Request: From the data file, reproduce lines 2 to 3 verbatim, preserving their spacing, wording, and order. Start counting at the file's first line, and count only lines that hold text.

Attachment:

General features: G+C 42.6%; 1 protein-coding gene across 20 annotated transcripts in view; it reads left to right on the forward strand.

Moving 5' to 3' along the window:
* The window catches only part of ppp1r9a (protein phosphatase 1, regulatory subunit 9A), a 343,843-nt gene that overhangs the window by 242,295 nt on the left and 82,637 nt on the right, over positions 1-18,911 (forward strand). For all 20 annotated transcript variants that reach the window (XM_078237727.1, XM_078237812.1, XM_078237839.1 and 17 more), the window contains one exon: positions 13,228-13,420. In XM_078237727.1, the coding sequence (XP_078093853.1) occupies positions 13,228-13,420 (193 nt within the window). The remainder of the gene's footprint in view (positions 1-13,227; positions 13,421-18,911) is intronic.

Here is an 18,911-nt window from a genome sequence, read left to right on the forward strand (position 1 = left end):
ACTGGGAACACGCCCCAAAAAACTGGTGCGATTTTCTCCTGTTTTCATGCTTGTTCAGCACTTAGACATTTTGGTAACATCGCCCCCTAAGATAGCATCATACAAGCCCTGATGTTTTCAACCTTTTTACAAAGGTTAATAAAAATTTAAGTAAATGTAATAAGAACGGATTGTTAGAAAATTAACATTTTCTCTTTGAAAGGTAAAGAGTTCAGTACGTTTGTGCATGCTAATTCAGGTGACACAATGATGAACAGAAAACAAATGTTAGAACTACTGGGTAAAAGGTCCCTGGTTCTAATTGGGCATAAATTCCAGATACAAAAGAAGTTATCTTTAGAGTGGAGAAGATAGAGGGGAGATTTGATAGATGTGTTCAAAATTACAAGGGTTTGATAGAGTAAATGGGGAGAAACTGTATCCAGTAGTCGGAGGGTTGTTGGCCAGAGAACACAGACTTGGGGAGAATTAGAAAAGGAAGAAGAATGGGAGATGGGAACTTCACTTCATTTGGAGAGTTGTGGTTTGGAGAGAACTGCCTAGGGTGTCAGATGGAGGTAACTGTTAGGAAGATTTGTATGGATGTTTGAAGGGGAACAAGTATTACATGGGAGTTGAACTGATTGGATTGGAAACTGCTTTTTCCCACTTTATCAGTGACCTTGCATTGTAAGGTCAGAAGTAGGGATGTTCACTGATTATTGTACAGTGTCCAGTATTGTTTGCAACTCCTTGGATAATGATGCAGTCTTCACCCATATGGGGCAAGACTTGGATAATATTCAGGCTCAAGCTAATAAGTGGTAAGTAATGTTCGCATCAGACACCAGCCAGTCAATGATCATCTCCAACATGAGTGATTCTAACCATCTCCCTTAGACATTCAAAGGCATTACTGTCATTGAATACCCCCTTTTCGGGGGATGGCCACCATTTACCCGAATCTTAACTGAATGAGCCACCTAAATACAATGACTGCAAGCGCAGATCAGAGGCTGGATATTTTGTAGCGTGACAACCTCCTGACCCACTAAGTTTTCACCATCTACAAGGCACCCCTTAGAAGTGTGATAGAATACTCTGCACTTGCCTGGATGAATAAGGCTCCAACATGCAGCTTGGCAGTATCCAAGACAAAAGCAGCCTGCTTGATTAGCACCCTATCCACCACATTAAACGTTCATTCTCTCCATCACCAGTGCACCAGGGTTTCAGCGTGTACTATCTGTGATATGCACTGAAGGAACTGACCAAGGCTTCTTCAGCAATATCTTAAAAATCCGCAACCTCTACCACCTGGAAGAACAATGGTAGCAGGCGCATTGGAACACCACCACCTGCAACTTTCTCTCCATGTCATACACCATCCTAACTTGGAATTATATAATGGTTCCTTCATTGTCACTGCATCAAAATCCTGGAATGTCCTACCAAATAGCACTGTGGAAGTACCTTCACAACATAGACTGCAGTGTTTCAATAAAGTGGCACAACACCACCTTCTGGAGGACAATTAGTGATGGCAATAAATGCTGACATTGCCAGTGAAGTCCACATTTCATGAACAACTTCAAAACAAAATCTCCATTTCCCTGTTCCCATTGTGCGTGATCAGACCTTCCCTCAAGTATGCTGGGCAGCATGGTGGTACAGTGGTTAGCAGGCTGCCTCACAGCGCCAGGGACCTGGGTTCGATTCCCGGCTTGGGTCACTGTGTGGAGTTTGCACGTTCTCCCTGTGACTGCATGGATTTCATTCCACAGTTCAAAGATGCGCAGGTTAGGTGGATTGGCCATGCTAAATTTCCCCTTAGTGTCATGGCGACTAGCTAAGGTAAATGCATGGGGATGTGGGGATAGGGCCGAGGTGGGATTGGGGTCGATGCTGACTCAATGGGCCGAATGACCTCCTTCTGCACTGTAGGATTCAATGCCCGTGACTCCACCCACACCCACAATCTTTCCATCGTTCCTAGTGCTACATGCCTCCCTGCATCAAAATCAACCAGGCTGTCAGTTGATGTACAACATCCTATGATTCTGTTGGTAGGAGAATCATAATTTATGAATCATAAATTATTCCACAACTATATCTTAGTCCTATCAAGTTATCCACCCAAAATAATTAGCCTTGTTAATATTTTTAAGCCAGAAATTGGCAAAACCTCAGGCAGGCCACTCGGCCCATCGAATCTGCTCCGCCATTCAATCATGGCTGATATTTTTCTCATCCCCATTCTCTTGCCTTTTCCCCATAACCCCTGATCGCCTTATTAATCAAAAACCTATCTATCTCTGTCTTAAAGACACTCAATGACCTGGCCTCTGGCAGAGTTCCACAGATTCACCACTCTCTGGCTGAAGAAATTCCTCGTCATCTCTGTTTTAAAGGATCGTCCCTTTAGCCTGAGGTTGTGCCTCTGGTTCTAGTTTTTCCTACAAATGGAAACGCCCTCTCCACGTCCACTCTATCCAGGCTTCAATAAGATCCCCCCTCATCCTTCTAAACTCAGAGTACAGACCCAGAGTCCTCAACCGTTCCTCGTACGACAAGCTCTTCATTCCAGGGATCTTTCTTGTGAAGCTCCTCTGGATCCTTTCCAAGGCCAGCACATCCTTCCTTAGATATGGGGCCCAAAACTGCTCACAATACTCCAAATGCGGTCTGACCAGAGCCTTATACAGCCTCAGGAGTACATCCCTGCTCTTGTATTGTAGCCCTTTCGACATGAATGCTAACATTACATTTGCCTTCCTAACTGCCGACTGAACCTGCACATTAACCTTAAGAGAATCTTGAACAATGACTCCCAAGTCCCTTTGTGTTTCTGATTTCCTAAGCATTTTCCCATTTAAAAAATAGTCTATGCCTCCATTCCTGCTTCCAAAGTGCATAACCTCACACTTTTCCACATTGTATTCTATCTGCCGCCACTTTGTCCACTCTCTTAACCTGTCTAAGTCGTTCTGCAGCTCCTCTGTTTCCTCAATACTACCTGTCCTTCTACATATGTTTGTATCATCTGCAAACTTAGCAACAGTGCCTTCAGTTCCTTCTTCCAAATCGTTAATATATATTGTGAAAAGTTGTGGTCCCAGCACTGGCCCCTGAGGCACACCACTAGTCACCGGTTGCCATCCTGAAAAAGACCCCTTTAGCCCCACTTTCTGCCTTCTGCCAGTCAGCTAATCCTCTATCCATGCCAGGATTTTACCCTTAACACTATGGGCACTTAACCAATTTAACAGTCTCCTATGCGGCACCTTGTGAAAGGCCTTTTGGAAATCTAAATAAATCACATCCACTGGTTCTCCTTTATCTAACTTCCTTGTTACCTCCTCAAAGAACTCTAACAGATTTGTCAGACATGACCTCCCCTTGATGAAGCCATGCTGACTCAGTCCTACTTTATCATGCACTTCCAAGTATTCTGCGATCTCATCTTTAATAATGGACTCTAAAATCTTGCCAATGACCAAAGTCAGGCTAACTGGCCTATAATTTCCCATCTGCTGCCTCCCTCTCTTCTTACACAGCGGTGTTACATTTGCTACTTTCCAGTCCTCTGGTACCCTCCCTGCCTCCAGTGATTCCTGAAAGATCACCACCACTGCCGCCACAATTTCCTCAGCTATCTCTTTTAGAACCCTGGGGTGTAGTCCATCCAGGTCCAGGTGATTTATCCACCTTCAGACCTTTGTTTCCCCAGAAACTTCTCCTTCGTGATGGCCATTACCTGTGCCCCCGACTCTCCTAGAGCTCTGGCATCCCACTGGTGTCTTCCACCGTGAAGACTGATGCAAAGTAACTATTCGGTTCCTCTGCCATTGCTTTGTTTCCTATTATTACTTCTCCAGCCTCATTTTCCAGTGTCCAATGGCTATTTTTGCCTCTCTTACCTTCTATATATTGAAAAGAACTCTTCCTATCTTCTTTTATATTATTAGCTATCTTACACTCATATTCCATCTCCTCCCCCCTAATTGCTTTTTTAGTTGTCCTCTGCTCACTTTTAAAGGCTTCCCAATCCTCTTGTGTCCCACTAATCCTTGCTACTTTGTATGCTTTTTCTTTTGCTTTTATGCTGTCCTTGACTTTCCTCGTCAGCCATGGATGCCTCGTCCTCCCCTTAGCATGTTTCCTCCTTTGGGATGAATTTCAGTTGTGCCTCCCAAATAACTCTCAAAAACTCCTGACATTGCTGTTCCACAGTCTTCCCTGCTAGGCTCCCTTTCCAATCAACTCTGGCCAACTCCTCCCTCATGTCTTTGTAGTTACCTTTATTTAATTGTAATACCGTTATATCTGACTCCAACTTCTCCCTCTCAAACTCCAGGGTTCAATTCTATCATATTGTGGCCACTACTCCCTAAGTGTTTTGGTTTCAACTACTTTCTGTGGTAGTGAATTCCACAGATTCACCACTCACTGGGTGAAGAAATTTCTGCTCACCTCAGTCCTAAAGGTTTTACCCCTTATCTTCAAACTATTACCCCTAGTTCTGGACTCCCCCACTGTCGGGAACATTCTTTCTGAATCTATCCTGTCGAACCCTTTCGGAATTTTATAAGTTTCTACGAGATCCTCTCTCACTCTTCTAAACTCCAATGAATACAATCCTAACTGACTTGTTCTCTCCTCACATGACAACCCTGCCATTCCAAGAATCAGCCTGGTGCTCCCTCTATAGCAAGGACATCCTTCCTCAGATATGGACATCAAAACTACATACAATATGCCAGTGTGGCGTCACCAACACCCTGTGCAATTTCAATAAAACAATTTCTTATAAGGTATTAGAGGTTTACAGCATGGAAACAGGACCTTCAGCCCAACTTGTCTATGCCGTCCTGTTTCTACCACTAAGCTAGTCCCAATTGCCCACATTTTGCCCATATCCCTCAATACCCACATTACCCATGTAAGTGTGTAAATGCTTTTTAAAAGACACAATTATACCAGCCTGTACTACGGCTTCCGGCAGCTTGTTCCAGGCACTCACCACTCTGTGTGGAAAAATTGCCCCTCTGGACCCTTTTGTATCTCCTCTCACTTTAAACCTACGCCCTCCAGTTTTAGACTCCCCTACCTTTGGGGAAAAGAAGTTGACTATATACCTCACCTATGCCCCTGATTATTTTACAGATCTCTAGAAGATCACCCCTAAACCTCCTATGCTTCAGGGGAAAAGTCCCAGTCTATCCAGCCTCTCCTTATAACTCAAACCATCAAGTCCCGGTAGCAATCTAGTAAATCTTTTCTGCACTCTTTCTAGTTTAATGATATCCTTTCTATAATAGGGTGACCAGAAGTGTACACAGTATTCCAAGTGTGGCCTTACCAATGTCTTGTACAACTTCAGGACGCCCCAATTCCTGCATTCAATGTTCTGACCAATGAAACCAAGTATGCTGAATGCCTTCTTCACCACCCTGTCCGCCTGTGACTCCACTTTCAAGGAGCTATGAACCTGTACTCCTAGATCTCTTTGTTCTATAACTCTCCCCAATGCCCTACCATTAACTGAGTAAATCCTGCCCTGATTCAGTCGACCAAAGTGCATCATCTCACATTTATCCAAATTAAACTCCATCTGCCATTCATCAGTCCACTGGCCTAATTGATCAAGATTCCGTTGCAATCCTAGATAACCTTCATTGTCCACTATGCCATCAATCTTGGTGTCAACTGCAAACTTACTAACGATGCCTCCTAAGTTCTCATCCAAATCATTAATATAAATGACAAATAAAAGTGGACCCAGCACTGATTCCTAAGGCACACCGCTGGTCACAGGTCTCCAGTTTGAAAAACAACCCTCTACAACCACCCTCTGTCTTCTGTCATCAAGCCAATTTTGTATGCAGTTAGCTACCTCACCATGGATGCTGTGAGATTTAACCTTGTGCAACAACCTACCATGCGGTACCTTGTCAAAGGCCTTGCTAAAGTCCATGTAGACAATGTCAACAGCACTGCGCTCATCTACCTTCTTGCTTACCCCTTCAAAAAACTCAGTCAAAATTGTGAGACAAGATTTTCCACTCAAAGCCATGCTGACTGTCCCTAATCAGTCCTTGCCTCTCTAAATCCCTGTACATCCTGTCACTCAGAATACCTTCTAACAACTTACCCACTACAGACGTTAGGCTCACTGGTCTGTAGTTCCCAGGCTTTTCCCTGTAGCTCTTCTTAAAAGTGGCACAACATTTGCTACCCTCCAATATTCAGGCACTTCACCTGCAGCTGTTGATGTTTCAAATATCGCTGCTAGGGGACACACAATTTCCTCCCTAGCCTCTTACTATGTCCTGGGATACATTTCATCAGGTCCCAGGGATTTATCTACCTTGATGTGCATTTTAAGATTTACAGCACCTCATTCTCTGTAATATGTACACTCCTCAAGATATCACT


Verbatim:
Moving 5' to 3' along the window:
* The window catches only part of ppp1r9a (protein phosphatase 1, regulatory subunit 9A), a 343,843-nt gene that overhangs the window by 242,295 nt on the left and 82,637 nt on the right, over positions 1-18,911 (forward strand). For all 20 annotated transcript variants that reach the window (XM_078237727.1, XM_078237812.1, XM_078237839.1 and 17 more), the window contains one exon: positions 13,228-13,420. In XM_078237727.1, the coding sequence (XP_078093853.1) occupies positions 13,228-13,420 (193 nt within the window). The remainder of the gene's footprint in view (positions 1-13,227; positions 13,421-18,911) is intronic.